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John Latham - time base and the universe

John Latham - time base and the universe
John Latham - time base and the universe
Art, throughout history, has provided a vehicle for ideas. British artist John Latham (1921 – 2006), applied this to the biggest subjects of all: what is the Universe? What is God? What is knowledge? Latham aspired that art could form a point of convergence for opposing beliefs within society.

This exhibition, conceived with the artist prior to his death in January 2006, allows visitors to explore major stages within his fifty-year career.

Works featured include a selection of Clusters, each one a compacted, globe-like mass of plaster, book fragments and wire. Suspended from the ceiling, these celestial objects evoke the aftermath of colliding forces. A range of Book Reliefs and Sculptures, including Soft Skoob, 1964, reveal the artist’s use of the spray gun, combined with the inclusion of books, whether burnt, torn, or stacked. Symbolising the bodies of knowledge that emerge from, yet divide society, they appear throughout much of Latham’s work.

Glass was another material favoured by the artist; tangible yet transparent, it embodied Latham’s theory of a ‘non-extended state’, or time at its smallest unit. Latham often combined books and glass to suggest how different belief systems can stem from a single source of enlightenment.

Latham’s theories bridged art, science and theology, and aimed to present a single, unifying explanation of existence. Based upon the idea of ‘Event Structure’, he proposed that time, expressed as a series of ‘least events’, could describe the structure of the world.

Time Base Roller, 1972 forms a centre-piece to the exhibition, and directly illustrates these ideas. Comprising a rotating cylinder, a striped canvas strip unrolls via motor to demonstrate the continuing passage of time. Inscriptions on the back of the roller represent the memory of the past, akin to a musical score.

Both acclaimed and vilified in his lifetime, Latham is one of the few genuine radicals of post-war British art. A selection of the artist’s films, spanning his career, will be shown in the Project Room
sculpture, painting, installation, david thorp, curation, curated, exhibition, PS1, moma
Foster, Stephen
371e9f3d-15f4-44b6-b6c0-75680105d41e
Thorp, David
2c4c8def-b34b-4c5f-8b98-9cc08f044b3d
Foster, Stephen
371e9f3d-15f4-44b6-b6c0-75680105d41e
Thorp, David
2c4c8def-b34b-4c5f-8b98-9cc08f044b3d

Foster, Stephen and Thorp, David (2006) John Latham - time base and the universe.

Record type: Art Design Item

Abstract

Art, throughout history, has provided a vehicle for ideas. British artist John Latham (1921 – 2006), applied this to the biggest subjects of all: what is the Universe? What is God? What is knowledge? Latham aspired that art could form a point of convergence for opposing beliefs within society.

This exhibition, conceived with the artist prior to his death in January 2006, allows visitors to explore major stages within his fifty-year career.

Works featured include a selection of Clusters, each one a compacted, globe-like mass of plaster, book fragments and wire. Suspended from the ceiling, these celestial objects evoke the aftermath of colliding forces. A range of Book Reliefs and Sculptures, including Soft Skoob, 1964, reveal the artist’s use of the spray gun, combined with the inclusion of books, whether burnt, torn, or stacked. Symbolising the bodies of knowledge that emerge from, yet divide society, they appear throughout much of Latham’s work.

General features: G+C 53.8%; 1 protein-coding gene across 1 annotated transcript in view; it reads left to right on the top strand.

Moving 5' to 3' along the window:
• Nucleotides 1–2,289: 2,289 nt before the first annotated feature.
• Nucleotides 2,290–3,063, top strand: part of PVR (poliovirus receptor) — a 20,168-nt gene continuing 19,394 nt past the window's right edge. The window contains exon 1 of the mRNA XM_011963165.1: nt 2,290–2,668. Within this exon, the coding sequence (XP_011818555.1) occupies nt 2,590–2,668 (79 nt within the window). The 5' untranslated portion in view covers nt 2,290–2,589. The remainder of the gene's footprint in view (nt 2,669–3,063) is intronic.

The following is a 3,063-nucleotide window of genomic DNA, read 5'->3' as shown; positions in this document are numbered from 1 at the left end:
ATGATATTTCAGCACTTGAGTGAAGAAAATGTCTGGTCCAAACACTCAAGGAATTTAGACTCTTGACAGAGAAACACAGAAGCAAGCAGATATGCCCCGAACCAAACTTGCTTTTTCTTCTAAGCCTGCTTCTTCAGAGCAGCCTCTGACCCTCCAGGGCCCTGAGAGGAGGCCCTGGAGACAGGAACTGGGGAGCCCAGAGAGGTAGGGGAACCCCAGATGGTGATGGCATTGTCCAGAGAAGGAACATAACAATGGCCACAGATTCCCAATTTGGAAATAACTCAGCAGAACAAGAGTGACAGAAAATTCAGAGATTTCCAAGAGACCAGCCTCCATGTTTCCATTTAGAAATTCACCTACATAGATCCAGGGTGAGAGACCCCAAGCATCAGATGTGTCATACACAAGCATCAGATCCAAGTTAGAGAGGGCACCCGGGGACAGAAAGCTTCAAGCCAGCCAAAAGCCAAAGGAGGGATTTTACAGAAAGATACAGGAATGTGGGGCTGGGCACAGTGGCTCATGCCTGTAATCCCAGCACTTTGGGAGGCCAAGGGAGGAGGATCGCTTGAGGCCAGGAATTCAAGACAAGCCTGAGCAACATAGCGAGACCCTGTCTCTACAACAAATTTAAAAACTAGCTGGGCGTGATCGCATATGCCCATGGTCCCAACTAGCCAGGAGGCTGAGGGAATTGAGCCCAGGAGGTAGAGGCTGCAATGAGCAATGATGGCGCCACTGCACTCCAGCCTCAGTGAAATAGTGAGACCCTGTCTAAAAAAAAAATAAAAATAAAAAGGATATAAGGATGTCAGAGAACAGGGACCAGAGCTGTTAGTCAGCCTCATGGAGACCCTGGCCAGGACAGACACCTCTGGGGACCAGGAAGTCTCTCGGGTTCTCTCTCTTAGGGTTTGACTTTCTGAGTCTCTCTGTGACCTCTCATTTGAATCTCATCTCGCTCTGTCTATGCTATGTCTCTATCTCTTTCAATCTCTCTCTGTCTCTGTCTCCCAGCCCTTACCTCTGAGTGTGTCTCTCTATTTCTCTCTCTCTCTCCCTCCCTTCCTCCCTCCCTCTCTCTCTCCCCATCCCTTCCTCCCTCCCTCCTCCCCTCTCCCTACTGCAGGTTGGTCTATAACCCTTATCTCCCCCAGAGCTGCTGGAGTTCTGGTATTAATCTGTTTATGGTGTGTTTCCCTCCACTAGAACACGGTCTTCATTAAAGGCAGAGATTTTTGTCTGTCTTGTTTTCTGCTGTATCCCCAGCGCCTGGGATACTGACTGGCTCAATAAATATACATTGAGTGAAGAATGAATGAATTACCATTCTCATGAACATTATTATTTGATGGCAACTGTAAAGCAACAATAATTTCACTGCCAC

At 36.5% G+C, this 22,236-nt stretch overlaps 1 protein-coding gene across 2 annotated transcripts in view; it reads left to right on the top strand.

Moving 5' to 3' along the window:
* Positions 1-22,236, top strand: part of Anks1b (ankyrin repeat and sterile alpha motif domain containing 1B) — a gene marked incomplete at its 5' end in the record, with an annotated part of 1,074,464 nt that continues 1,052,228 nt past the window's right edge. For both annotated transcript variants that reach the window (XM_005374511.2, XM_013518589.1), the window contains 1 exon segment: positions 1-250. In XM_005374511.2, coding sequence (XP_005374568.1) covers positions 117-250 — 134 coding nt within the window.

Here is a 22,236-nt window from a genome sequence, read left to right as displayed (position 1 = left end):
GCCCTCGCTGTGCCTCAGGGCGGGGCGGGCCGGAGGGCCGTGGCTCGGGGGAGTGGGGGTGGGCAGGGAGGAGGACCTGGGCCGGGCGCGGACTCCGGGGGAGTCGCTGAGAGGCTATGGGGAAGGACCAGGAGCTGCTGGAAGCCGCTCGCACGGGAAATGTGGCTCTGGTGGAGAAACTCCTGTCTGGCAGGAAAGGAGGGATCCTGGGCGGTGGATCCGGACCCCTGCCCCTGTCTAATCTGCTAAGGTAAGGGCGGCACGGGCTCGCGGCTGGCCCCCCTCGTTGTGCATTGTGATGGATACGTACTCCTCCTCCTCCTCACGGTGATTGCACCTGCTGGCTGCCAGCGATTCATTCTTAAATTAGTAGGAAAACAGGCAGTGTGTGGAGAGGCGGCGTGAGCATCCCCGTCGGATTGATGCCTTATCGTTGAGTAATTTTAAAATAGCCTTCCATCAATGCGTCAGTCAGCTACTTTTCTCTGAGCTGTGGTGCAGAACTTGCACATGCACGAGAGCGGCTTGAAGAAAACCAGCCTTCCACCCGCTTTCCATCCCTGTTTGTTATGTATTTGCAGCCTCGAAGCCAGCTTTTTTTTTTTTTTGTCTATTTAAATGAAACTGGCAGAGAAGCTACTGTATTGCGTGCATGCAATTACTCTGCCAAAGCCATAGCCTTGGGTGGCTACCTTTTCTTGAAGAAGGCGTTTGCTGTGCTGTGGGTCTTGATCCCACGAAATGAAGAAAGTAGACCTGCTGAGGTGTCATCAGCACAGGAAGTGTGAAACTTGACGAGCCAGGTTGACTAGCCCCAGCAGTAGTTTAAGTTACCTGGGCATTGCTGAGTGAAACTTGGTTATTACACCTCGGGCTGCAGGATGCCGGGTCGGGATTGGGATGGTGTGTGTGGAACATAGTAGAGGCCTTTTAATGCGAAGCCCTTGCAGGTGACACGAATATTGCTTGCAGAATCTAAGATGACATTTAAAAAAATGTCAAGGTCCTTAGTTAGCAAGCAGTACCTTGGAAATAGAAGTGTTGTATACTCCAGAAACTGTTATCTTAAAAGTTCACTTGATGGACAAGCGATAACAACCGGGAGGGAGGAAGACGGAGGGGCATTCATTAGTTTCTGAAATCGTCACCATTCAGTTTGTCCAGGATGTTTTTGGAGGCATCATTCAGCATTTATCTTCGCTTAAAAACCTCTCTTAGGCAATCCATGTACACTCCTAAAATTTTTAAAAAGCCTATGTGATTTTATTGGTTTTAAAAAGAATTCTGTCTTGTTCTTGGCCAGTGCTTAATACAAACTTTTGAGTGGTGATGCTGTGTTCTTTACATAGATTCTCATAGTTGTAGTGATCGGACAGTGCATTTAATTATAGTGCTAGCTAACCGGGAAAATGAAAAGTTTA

Glass was another material favoured by the artist; tangible yet transparent, it embodied Latham’s theory of a ‘non-extended state’, or time at its smallest unit. Latham often combined books and glass to suggest how different belief systems can stem from a single source of enlightenment.

Latham’s theories bridged art, science and theology, and aimed to present a single, unifying explanation of existence. Based upon the idea of ‘Event Structure’, he proposed that time, expressed as a series of ‘least events’, could describe the structure of the world.

Time Base Roller, 1972 forms a centre-piece to the exhibition, and directly illustrates these ideas. Comprising a rotating cylinder, a striped canvas strip unrolls via motor to demonstrate the continuing passage of time. Inscriptions on the back of the roller represent the memory of the past, akin to a musical score.

Both acclaimed and vilified in his lifetime, Latham is one of the few genuine radicals of post-war British art. A selection of the artist’s films, spanning his career, will be shown in the Project Room

Full text not available from this repository.

More information

Accepted/In Press date: 2006
Additional Information: Curatorial collaboration with David Thorp and PS1, New York. Toured to PS1, New York, USA. Funded by the Henry Moore Foundation
Keywords: sculpture, painting, installation, david thorp, curation, curated, exhibition, PS1, moma

Identifiers

Local EPrints ID: 160475
URI: https://eprints.soton.ac.uk/id/eprint/160475
PURE UUID: 56b19740-b797-4d83-b66c-89f590d00eef

Catalogue record

Date deposited: 15 Jul 2010 08:56
Last modified: 13 Dec 2018 11:02

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